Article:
1706418398 Quality versus quantity Tourism is looking for formulas in order

Quality versus quantity? Tourism is looking for formulas in order not to die of success

Every day thousands of tourists crowd in front of the Sagrada Familia in Barcelona to take a photo. In Madrid, long queues form in front of the Royal Palace in summer and winter. The Mediterranean beaches are full again despite the high temperatures. In archipelagos such as the Balearic Islands and the Canary Islands the pressure is even greater. Tourism has recovered quickly from the pandemic. According to government figures, Spain welcomed a historic record of 84 million foreigners (plus domestic tourism) last year, and all indications are that it may have displaced France as the world's leading arrivals. This is according to a study by CaixaBank Research, which would mean that a milestone was never reached. The French Ministry of Tourism estimates that at most 82 million travelers visited the French countryside. But the extraordinary return of tourists has once again caused dissatisfaction among citizens and opened the debate about the sustainability of a sector that already accounts for 12.8% of Spain's GDP.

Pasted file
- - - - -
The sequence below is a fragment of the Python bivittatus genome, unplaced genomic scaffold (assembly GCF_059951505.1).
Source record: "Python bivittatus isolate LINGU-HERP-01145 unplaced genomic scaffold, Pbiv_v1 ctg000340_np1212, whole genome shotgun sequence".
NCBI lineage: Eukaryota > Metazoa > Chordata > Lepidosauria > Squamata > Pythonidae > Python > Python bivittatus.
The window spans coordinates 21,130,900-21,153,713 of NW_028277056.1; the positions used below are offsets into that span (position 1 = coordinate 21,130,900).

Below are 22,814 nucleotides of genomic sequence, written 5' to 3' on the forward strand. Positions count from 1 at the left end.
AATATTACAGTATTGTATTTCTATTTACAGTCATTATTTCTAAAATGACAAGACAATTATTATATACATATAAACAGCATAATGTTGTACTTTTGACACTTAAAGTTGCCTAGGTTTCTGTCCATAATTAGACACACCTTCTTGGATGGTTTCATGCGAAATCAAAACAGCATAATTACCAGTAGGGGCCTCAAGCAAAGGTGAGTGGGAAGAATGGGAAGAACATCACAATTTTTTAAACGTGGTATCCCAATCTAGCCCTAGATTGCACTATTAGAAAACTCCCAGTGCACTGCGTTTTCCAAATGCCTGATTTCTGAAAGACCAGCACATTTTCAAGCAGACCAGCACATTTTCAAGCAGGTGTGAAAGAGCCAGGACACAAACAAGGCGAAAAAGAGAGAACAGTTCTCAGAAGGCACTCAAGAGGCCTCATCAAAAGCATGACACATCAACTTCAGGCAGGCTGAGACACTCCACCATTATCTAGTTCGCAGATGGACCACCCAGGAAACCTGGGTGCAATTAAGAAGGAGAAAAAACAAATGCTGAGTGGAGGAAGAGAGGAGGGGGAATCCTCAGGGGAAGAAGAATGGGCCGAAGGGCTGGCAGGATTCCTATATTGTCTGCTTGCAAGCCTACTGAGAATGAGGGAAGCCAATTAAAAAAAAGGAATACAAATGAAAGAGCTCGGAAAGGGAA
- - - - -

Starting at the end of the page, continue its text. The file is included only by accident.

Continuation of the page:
How many tourists is too many? Companies and administrations ask themselves this question. The answer, at least for now, doesn't have a round number. Not even saturation problems have a single (or simple) solution. “There are places in Spain that are clearly saturated, such as the Balearic Islands and Tenerife, with problems also in Benidorm or Lloret de Mar,” emphasizes Macià Blázquez, professor of regional geographical analysis at the University of the Balearic Islands. These Mediterranean islands broke their own record of human pressure on August 9, with a total of 2.1 million people on their territory, compared to 1.2 million inhabitants, according to the indicator prepared by the Balearic Institute of Statistics. “When we emerged from the pandemic, it was said that we should not fall into the same mistakes as before, that we could not return to overcrowding, but the so-called champagne effect, where people want to travel more than ever after the coronavirus,” That was imposed,” says Blázquez.